We argue that actorcritic PGQL (O'Donoghue et al., 2017) allows for an off-policy algorithms are currently limited by their V function, but requires it to be combined with on-policy need for an on-policy critic, which severely constraints advantage values. Notable examples of algorithms without how the critic is learned. We propose an on-policy critic are AlphaGo Zero (Silver et al., 2017), Bootstrapped Dual Policy Iteration (BDPI), that replaces the critic with a slow-moving target policy a novel model-free actor-critic reinforcementlearning learned with tree search, and the Actor-Mimic (Parisotto algorithm for continuous states and et al., 2016), that minimizes the cross-entropy between discrete actions, with off-policy critics. Offpolicy an actor and the Softmax policies of critics (see Section critics are compatible with experience replay, 4.2). The need of most actor-critic algorithms for an onpolicy ensuring high sample-efficiency, without critic makes them incompatible with state-of-the-art the need for off-policy corrections. The actor, value-based algorithms of the Q-Learning family (Arjona-by slowly imitating the average greedy policy Medina et al., 2018; Hessel et al., 2017), that are all highly of the critics, leads to high-quality and statespecific sample-efficient but off-policy. In a discrete-actions setting, exploration, which we show approximates where off-policy value-based methods can be used, Thompson sampling. Because the actor this raises two questions: and critics are fully decoupled, BDPI is remarkably stable and, contrary to other state-of-theart 1. Can we use off-policy value-based algorithms in an algorithms, unusually forgiving for poorlyconfigured actor-critic setting?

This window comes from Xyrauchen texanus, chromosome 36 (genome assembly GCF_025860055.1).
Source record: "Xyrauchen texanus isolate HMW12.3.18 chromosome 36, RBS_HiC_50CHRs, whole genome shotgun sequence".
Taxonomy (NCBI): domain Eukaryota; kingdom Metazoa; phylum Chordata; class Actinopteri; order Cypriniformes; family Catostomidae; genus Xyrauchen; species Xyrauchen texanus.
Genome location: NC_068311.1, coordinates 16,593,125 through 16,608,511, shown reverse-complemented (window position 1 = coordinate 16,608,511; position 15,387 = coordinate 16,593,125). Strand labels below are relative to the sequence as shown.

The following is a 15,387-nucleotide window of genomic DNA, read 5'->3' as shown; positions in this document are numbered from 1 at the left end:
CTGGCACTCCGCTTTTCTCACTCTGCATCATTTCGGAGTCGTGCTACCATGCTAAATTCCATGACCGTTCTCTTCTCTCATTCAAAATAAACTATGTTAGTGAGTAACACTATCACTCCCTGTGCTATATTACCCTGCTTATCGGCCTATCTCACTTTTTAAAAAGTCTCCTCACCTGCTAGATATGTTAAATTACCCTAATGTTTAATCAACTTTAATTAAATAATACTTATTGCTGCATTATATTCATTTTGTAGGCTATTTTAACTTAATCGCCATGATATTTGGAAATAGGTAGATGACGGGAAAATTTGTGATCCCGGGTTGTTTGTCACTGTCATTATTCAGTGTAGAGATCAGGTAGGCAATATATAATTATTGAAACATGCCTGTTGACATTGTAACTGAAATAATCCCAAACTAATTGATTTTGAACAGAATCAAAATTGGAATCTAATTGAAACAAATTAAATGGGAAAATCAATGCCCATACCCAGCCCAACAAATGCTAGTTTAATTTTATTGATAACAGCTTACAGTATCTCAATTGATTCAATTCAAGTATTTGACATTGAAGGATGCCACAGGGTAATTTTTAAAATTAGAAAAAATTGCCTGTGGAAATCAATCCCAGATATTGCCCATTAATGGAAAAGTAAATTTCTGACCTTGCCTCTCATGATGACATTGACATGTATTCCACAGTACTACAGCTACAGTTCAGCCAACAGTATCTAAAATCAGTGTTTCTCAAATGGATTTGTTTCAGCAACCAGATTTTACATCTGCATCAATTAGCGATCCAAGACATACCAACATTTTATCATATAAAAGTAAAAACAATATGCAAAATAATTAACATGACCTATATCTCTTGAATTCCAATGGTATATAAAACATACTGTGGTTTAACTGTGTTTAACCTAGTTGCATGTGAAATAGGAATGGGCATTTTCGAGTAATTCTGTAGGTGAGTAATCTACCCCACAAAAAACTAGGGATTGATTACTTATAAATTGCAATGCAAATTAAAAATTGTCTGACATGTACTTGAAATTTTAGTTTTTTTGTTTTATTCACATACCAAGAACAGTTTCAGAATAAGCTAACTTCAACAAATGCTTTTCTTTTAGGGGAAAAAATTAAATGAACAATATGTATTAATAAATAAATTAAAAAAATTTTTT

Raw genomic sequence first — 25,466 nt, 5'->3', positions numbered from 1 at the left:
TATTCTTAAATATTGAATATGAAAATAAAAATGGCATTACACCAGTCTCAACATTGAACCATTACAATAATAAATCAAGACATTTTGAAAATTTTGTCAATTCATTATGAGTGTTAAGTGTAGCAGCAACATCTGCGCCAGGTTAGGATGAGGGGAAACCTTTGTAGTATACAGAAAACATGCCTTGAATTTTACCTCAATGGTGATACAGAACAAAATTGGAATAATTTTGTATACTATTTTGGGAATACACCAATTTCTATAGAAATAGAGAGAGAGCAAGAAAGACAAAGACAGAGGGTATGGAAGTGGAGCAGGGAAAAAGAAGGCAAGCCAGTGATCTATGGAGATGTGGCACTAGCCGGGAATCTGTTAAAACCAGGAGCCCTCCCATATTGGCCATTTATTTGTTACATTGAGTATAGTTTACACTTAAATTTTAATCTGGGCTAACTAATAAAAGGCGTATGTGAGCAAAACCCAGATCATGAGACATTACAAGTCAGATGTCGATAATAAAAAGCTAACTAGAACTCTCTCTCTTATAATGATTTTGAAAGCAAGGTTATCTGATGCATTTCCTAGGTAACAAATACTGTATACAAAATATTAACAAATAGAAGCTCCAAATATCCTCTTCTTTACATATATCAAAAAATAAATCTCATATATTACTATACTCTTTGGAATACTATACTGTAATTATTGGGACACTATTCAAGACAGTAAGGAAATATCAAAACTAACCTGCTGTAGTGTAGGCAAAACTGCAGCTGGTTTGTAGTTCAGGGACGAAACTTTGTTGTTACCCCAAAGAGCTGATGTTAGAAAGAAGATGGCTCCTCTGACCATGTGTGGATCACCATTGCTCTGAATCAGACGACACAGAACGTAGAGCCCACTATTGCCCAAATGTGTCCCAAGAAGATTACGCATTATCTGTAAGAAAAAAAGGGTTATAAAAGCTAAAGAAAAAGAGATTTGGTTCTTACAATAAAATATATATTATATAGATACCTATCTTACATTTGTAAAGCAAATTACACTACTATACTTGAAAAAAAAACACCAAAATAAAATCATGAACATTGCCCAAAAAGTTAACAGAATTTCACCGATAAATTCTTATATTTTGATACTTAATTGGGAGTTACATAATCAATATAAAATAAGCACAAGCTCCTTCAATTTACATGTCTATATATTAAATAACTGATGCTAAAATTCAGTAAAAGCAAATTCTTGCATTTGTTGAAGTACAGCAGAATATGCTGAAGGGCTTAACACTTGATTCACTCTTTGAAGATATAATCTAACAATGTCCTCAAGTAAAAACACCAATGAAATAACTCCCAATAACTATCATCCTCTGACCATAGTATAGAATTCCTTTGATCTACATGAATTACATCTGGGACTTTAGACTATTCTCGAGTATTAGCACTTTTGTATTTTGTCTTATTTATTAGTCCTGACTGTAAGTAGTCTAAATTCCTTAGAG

A startup called CogitAI has developed a platform that lets companies use reinforcement learning, the technique that gave AlphaGo mastery of the board game Go. Gaining experience: AlphaGo, an AI program developed by DeepMind, taught itself to play Go by practicing. It's practically impossible for a programmer to manually code in the best strategies for winning. Instead, reinforcement learning let the program figure out how to defeat the world's best human players on its own. Drug delivery: Reinforcement learning is still an experimental technology, but it is gaining a foothold in industry.
Recently we've been seeing computers playing games against humans, either as bots in multiplayer games or as opponents in one-on-one games like Dota2, PUB-G, Mario. Deepmind(a research company) made history when the news that their AlphaGo program defeated the South Korean Go world champion in 2016. If you're an intense gamer, probably you must have listened about Dota 2 OpenAI Five match, where machines played against humans and defeated world top Dota2 players in few matches (If you are interested about this, here is the complete analysis of the algorithm and the game played by the machine). So here's the central question, Why do we need reinforcement learning? Is it only used for games?